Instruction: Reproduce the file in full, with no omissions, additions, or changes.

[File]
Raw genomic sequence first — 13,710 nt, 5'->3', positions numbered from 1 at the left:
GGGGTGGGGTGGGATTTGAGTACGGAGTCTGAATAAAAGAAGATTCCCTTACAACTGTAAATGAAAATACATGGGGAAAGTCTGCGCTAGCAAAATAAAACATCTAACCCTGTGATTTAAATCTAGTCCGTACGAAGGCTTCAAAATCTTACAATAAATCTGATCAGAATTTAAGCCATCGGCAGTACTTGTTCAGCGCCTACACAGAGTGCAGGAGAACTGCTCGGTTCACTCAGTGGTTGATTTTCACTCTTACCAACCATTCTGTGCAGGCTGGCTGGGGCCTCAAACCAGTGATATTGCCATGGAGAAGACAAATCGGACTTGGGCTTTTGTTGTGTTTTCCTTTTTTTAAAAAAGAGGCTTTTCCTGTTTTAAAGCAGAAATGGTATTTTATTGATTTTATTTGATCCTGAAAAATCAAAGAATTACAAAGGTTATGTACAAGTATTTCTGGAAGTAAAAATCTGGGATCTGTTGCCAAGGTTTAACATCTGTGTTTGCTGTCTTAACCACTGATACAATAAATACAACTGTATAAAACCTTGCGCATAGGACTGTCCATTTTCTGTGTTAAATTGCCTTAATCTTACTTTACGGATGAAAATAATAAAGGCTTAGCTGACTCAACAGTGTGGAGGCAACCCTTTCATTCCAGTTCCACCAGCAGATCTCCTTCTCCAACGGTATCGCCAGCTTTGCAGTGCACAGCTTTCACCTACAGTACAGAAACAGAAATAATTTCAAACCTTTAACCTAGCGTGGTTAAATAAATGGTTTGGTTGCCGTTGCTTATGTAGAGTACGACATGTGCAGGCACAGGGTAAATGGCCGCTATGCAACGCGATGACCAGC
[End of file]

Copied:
Raw genomic sequence first — 13,710 nt, 5'->3', positions numbered from 1 at the left:
GGGGTGGGGTGGGATTTGAGTACGGAGTCTGAATAAAAGAAGATTCCCTTACAACTGTAAATGAAAATACATGGGGAAAGTCTGCGCTAGCAAAATAAAACATCTAACCCTGTGATTTAAATCTAGTCCGTACGAAGGCTTCAAAATCTTACAATAAATCTGATCAGAATTTAAGCCATCGGCAGTACTTGTTCAGCGCCTACACAGAGTGCAGGAGAACTGCTCGGTTCACTCAGTGGTTGATTTTCACTCTTACCAACCATTCTGTGCAGGCTGGCTGGGGCCTCAAACCAGTGATATTGCCATGGAGAAGACAAATCGGACTTGGGCTTTTGTTGTGTTTTCCTTTTTTTAAAAAAGAGGCTTTTCCTGTTTTAAAGCAGAAATGGTATTTTATTGATTTTATTTGATCCTGAAAAATCAAAGAATTACAAAGGTTATGTACAAGTATTTCTGGAAGTAAAAATCTGGGATCTGTTGCCAAGGTTTAACATCTGTGTTTGCTGTCTTAACCACTGATACAATAAATACAACTGTATAAAACCTTGCGCATAGGACTGTCCATTTTCTGTGTTAAATTGCCTTAATCTTACTTTACGGATGAAAATAATAAAGGCTTAGCTGACTCAACAGTGTGGAGGCAACCCTTTCATTCCAGTTCCACCAGCAGATCTCCTTCTCCAACGGTATCGCCAGCTTTGCAGTGCACAGCTTTCACCTACAGTACAGAAACAGAAATAATTTCAAACCTTTAACCTAGCGTGGTTAAATAAATGGTTTGGTTGCCGTTGCTTATGTAGAGTACGACATGTGCAGGCACAGGGTAAATGGCCGCTATGCAACGCGATGACCAGC